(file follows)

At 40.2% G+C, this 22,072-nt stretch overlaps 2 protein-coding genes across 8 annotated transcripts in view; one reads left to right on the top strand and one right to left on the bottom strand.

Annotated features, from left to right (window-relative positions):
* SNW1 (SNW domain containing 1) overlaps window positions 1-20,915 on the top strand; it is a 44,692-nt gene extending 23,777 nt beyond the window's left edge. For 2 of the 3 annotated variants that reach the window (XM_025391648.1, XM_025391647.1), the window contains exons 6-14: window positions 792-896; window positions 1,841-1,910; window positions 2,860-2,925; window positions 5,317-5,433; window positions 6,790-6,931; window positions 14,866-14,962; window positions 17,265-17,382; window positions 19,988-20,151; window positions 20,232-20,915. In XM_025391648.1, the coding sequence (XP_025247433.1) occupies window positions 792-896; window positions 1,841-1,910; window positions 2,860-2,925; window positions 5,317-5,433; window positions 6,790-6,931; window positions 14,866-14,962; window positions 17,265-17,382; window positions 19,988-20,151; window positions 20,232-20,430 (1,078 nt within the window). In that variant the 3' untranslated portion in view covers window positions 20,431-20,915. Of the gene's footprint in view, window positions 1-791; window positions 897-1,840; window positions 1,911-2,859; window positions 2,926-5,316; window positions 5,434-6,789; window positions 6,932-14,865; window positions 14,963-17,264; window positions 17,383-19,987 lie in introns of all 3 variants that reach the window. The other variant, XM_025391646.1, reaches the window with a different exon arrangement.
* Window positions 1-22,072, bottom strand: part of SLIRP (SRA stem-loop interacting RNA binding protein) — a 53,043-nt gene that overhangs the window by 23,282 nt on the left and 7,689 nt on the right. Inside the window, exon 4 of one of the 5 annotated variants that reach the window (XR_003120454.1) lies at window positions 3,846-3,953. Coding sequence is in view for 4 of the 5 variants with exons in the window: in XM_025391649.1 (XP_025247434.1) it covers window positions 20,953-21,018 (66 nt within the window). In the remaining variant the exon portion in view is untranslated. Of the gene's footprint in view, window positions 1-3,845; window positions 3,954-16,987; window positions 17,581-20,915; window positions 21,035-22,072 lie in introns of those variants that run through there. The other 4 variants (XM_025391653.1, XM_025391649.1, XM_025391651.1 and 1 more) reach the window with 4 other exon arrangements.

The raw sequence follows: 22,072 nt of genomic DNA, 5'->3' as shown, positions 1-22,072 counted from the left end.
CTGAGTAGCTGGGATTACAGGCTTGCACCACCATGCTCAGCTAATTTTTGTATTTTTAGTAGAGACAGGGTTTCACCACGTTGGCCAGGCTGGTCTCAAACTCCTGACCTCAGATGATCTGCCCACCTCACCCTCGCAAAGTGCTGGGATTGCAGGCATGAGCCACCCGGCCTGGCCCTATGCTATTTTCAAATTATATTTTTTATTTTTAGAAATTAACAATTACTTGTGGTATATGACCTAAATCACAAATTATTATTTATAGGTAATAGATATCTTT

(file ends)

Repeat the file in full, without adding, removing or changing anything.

At 40.2% G+C, this 22,072-nt stretch overlaps 2 protein-coding genes across 8 annotated transcripts in view; one reads left to right on the top strand and one right to left on the bottom strand.

Annotated features, from left to right (window-relative positions):
* SNW1 (SNW domain containing 1) overlaps window positions 1-20,915 on the top strand; it is a 44,692-nt gene extending 23,777 nt beyond the window's left edge. For 2 of the 3 annotated variants that reach the window (XM_025391648.1, XM_025391647.1), the window contains exons 6-14: window positions 792-896; window positions 1,841-1,910; window positions 2,860-2,925; window positions 5,317-5,433; window positions 6,790-6,931; window positions 14,866-14,962; window positions 17,265-17,382; window positions 19,988-20,151; window positions 20,232-20,915. In XM_025391648.1, the coding sequence (XP_025247433.1) occupies window positions 792-896; window positions 1,841-1,910; window positions 2,860-2,925; window positions 5,317-5,433; window positions 6,790-6,931; window positions 14,866-14,962; window positions 17,265-17,382; window positions 19,988-20,151; window positions 20,232-20,430 (1,078 nt within the window). In that variant the 3' untranslated portion in view covers window positions 20,431-20,915. Of the gene's footprint in view, window positions 1-791; window positions 897-1,840; window positions 1,911-2,859; window positions 2,926-5,316; window positions 5,434-6,789; window positions 6,932-14,865; window positions 14,963-17,264; window positions 17,383-19,987 lie in introns of all 3 variants that reach the window. The other variant, XM_025391646.1, reaches the window with a different exon arrangement.
* Window positions 1-22,072, bottom strand: part of SLIRP (SRA stem-loop interacting RNA binding protein) — a 53,043-nt gene that overhangs the window by 23,282 nt on the left and 7,689 nt on the right. Inside the window, exon 4 of one of the 5 annotated variants that reach the window (XR_003120454.1) lies at window positions 3,846-3,953. Coding sequence is in view for 4 of the 5 variants with exons in the window: in XM_025391649.1 (XP_025247434.1) it covers window positions 20,953-21,018 (66 nt within the window). In the remaining variant the exon portion in view is untranslated. Of the gene's footprint in view, window positions 1-3,845; window positions 3,954-16,987; window positions 17,581-20,915; window positions 21,035-22,072 lie in introns of those variants that run through there. The other 4 variants (XM_025391653.1, XM_025391649.1, XM_025391651.1 and 1 more) reach the window with 4 other exon arrangements.

The raw sequence follows: 22,072 nt of genomic DNA, 5'->3' as shown, positions 1-22,072 counted from the left end.
CTGAGTAGCTGGGATTACAGGCTTGCACCACCATGCTCAGCTAATTTTTGTATTTTTAGTAGAGACAGGGTTTCACCACGTTGGCCAGGCTGGTCTCAAACTCCTGACCTCAGATGATCTGCCCACCTCACCCTCGCAAAGTGCTGGGATTGCAGGCATGAGCCACCCGGCCTGGCCCTATGCTATTTTCAAATTATATTTTTTATTTTTAGAAATTAACAATTACTTGTGGTATATGACCTAAATCACAAATTATTATTTATAGGTAATAGATATCTTT